Greece has the choice between a climbdown and a showdown. It may be leaning towards the former. After two weeks of scaring financial markets and raising the hackles of its euro zone partners, the country’s inexperienced leaders go to Brussels this week with proposals that can at least be the basis of a reasonable discussion.
The plan is a far cry from the inflamed rhetoric which Prime Minister Alexis Tsipras deployed in parliament just two days ago. Instead of pouring universal scorn on the euro zone bailout programme, as he did during the campaign that put his Syriza movement in power, the Tsipras government now seems ready to accept part of it. Even a large part, judging by news it would accept about 70 percent of the bailout plan monitored by the infamous troika – the European Commission, the International Monetary Fund and the European Central Bank.
It is unclear how such metrics can be applied to a complex, granular programme. But this is at least an indication that, as Finance Minister Yanis Varoufakis put it, Athens doesn’t want to “tear up the memorandum.”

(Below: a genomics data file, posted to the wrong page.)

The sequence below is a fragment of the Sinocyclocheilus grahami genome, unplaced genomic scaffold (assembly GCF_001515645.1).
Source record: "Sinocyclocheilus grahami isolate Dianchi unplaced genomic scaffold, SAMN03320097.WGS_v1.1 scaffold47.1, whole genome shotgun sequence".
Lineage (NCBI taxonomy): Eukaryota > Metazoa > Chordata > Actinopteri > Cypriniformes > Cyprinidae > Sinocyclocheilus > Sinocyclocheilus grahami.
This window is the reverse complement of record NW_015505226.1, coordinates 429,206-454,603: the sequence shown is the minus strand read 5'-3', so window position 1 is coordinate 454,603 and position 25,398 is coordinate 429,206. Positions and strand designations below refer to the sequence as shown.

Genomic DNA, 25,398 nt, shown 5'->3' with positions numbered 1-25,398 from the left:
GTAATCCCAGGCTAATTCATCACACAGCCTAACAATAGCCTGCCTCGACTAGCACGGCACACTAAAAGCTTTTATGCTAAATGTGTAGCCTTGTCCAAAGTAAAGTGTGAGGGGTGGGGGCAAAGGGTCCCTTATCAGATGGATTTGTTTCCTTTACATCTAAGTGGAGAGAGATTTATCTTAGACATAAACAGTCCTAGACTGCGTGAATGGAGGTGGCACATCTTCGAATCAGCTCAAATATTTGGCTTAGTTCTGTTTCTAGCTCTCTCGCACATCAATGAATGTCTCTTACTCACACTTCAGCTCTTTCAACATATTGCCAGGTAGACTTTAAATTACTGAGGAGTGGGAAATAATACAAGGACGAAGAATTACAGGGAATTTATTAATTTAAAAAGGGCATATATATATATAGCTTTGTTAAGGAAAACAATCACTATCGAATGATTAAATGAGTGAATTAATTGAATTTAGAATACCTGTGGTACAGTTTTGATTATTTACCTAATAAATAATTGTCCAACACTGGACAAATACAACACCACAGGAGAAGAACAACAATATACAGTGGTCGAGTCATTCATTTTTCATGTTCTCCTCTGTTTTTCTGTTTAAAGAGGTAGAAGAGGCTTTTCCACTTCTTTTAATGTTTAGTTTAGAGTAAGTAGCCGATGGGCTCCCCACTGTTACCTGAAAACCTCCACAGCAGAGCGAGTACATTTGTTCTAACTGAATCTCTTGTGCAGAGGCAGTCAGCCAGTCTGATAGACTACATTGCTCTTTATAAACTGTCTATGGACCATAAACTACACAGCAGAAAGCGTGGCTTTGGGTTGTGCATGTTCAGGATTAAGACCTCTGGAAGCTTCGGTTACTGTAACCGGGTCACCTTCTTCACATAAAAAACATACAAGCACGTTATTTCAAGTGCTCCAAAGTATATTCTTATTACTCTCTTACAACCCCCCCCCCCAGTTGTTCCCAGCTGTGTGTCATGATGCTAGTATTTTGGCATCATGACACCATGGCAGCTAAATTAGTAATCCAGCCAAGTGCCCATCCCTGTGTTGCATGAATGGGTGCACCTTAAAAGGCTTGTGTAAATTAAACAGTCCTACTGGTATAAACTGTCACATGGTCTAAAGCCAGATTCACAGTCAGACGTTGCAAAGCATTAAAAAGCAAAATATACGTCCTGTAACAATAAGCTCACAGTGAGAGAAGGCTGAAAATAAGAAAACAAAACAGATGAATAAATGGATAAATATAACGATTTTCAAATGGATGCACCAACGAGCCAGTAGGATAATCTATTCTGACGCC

However, Greece is also pushing demands in line with Syriza’s programme. It wants to run a smaller primary budget surplus, agree a debt swap with the country’s creditors, and confirm measures already taken to deal with the “humanitarian crisis” brought upon by the austerity programme.
Greece’s European partners will try to assess this week whether Tsipras is serious enough to do business with. Sceptics, led by Germany, will want to know exactly how the primary surplus will be maintained if Athens rolls back state-sector reforms for “humanitarian” reasons. And Berlin will want to make sure that any debt swap deal is cosmetically designed to avoid uproar in the German parliament.
Tsipras will have to make concessions if he wants his country and his banks to be funded beyond the official end of the current bailout at the close of the month. The problem is, he will then have to explain to Greeks how that squares with the platform on which he was elected.